Fears that a new Trump administration could roll back advances clean energy may be seriously overblown. Such assumptions are belied by data released in the most recent update from the Federal Energy Regulatory Commission (FERC).
Of the over 26 gigawatts of new energy capacity added throughout the United States last year, the vast majority of it came from renewables, the FERC found.
In fact, the total amount of biomass, waste heat, solar and wind power comprised over 60 percent of new power generation last year. Add the 314 megawatts of new hydropower, and 61.5 percent of the country’s increase in electrical power came from renewable sources.
In contrast, a third of all new power generation came from natural gas, which continued to be the largest factor causing the decline of coal-fired power plants. If there will be any such comeback for coal, there is a steep mountain to climb: Only 45 megawatts, or 0.17 percent of all new capacity, came from coal last year.
Natural gas is still the leader in new power generation across the U.S., with 8.8 GW of new capacity launched last year. Wind power, which was the largest source of new power in 2015, witnessed a remarkable decline, with an 11 percent decrease in new capacity last year compared to the year before. But those losses were more than compensated for with a huge surge in solar power. New solar capacity more than doubled in 2016 with 7.8 GW of new power capacity installed, more than double the 2015 total of 3.5 GW.
With this growth in renewables comes the increase in another statistic that the new administration will have a hard time ignoring: jobs.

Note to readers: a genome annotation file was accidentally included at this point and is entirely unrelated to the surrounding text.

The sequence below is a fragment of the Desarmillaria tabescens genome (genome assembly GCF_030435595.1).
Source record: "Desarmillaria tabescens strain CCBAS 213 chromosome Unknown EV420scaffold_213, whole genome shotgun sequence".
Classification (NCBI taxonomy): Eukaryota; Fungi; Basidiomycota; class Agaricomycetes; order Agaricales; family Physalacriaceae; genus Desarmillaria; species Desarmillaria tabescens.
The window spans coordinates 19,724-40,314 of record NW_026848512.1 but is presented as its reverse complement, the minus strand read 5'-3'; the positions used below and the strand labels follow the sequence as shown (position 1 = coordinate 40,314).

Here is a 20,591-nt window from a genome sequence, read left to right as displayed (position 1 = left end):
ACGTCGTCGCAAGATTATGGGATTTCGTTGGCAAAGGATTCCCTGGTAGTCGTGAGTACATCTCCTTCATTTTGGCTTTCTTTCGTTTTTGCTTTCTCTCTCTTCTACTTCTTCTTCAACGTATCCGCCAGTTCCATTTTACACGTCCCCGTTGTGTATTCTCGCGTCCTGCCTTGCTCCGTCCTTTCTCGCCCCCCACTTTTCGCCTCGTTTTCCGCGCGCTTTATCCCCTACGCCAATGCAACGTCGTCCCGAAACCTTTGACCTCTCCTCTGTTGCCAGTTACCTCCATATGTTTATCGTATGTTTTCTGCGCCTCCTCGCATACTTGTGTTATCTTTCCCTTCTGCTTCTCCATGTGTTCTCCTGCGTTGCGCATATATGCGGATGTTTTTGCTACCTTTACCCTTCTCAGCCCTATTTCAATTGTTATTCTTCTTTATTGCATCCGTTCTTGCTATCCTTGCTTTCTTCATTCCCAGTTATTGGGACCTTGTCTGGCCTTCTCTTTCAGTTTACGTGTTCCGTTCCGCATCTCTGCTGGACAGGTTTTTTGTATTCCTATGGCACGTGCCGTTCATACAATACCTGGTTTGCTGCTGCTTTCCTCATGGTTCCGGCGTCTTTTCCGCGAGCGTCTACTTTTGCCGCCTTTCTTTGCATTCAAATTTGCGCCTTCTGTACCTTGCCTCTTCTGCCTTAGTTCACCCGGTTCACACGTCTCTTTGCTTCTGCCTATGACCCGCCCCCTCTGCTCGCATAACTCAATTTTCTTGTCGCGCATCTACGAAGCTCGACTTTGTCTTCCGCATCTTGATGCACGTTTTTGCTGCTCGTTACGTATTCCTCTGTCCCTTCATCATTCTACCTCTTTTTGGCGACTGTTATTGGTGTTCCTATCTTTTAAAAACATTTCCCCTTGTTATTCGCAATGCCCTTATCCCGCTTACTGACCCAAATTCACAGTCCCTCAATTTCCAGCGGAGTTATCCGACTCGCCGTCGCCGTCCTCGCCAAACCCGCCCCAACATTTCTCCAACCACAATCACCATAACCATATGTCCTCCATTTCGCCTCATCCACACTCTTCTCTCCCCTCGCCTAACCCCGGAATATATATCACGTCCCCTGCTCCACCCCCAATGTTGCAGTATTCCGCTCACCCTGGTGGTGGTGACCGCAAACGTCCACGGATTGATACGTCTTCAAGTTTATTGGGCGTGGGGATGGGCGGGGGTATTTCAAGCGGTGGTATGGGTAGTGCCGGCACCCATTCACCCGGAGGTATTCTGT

Almost 1 million Americans now work within growing clean-energy sectors like solar and wind, along with industries such as energy efficiency and electric vehicles. And according to the U.S. Department of Energy’s latest industry employment report, the difference is stark when looking at electric power generation. Employment within the renewable power generation sector now outpaces fossil fuel energy jobs by almost by 5 to 1, according to the DOE.
And for those who insist the renewables debate is marked by a red state-blue state divide, think again: Some of the largest renewable energy projects were installed in America’s heartland. Those projects include the 400 MW Grande Prairie Wind Farm Project in Nebraska; the 301 MW Ida Grove Wind Project in Iowa; and the 250 MW Hidalgo Wind Farm in Texas. Large wind farm projects of 200 MW or above were also launched in Kansas, Missouri, North Carolina and Oklahoma. In fact, the list of new electrical power installations is dominated by states that voted for Donald Trump.
"The focus of the new Trump administration on fossil fuels is not only environmentally irresponsible but totally wrong-headed in light of the latest FERC data," Ken Bossong, executive director of the Sun Day Campaign, told TriplePundit in an email. "Year-after-year, renewables are proving themselves to be the energy sources making America great again."
Image credit: Leon Kaye
Leon Kaye has written for 3p since 2010 and become executive editor in 2018. His previous work includes writing for the Guardian as well as other online and print publications. In addition, he's worked in sales executive roles within technology and financial research companies, as well as for a public relations firm, for which he consulted with one of the globe’s leading sustainability initiatives. Currently living in Central California, he’s traveled to 70-plus countries and has lived and worked in South Korea, the United Arab Emirates and Uruguay.
Leon’s an alum of Fresno State, the University of Maryland, Baltimore County and the University of Southern California's Marshall Business School. He enjoys traveling abroad as well as exploring California’s Central Coast and the Sierra Nevadas.